“I want to share my experience to ‘put a face’ to the problem and to show that it’s something I would not say ‘natural’, but I want people who are around me could realize that: your grandmother had an abortion, your aunt aborted, your sister had an abortion, or that they could realize that the woman that aborted could have been your neighbour, your sister, your cousin, the woman in the store next to you”.

’11 weeks, 23 hours, 59 minutes – Clandestine Abortion in Argentina’.


Photograph by: Guadalupe Gómez Verdi, Lisa Franz and Léa Meurice.

Sonia Sánchez

Five voluntary terminations of pregnancies. Abortion with pills.

“Do you know why I had the abortions? I never had a pimp, man or woman. The state was the pimp for me; hunger, lack of education, of work. It was not a man, it was hungry. To live five months in Plaza Once was what prostituted me.”

“When I had the abortion it was because I wanted to get that out, I did not want to have a child who I did not know who the father was. I felt it was something imposed (…) It never felt like a child. I had to get rid of such a violence that was getting inside of me. For me, to get pregnant was more violent, it was a stronger form of violence. ”

’11 weeks, 23 hours, 59 minutes – Clandestine Abortion in Argentina’.


Photograph by: Guadalupe Gómez Verdi, Lisa Franz and Léa Meurice.

’11 weeks, 23 hours, 59 minutes – Clandestine Abortion in Argentina’.

In Argentina the number of abortions is estimated as 400,000 per year. 80 women die each year. Currently, most abortions are performed with Misoprostol tablets but also by surgical abortion. There are legal abortions in cases of danger to the life or health of women, when the pregnancy is the result of rape and when is the product of indecent assault on a mentally disabled or insane woman.[2] However, due to bureaucratic hurdles and institutional and medical violence, the right to abort in these cases is not always guaranteed.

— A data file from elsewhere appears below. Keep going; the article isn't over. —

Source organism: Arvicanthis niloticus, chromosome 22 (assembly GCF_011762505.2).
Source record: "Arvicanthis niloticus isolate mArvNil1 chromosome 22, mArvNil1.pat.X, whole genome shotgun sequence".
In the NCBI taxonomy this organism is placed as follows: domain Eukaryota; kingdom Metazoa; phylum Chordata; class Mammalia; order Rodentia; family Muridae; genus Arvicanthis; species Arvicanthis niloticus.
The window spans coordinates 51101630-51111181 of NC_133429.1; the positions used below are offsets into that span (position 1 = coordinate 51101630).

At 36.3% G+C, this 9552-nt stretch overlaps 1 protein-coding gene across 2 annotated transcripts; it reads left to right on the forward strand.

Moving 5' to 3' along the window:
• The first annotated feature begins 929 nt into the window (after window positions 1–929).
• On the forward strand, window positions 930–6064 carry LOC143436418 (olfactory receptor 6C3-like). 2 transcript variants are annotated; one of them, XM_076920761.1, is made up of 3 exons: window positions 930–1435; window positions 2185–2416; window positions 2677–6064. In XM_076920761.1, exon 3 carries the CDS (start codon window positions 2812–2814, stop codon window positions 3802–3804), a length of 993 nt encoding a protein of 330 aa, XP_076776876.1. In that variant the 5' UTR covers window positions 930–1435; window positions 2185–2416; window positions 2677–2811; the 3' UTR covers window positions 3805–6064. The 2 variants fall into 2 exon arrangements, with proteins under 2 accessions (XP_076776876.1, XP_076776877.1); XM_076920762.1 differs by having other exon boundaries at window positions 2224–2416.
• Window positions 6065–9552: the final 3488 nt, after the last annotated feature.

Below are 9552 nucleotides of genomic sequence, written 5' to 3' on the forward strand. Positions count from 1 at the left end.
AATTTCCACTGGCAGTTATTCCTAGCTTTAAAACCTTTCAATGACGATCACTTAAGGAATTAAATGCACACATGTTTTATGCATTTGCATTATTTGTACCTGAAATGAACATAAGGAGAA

Photograph by: Guadalupe Gómez Verdi, Lisa Franz and Léa Meurice.

’11 Semanas, 23 Horas, 59 Minutos – Aborto clandestino en Argentina’.

Women trafficking and sexual exploitation

Cecilia Antón started to work in Esclavas 2.0 several years ago, documenting the disappearances of women trafficked for sexual exploitation in Argentina. Besides the photos presented in this article, her work includes images of families who tirelessly search for their daughters; of the places where they were kidnapped; of the rooms where the families are still waiting for them; of personal objects, and also of female survivors who have managed to escape and tell their stories. Argentina is a country of origin, transit and destination for men, women and children victims of trafficking for sexual exploitation and forced labour. Argentinian women, girls and children, especially from rural areas or northern provinces, are forced into prostitution inside the country. Additionally, a significant number of foreign women and children, mainly from Paraguay and Dominican Republic, are victims of trafficking for sexual exploitation within Argentina. There are no official national statistics on missing women, but some organizations estimate the number in about 400 per year. In December 2012 the National Law 26.842 against trafficking was enacted. In Argentina, 98% of victims of sexual exploitation are women, and of these, 72% are over 18 years old.[3] According to the Ministry of Justice since 2008 over 4,600 victims have been released in more than 2,100 raids across the country.

FOTO 09Photograph by: Cecilia Antón.

Ramona ‘Peli’ Mercado, from La Rioja, Argentina.

She disappeared at 13 years old. There were some clues but she has not been found yet. This happened in 2005. She went to the capital of La Rioja to study at the secondary school. Not long after, she was taken from the door of her house, or near there.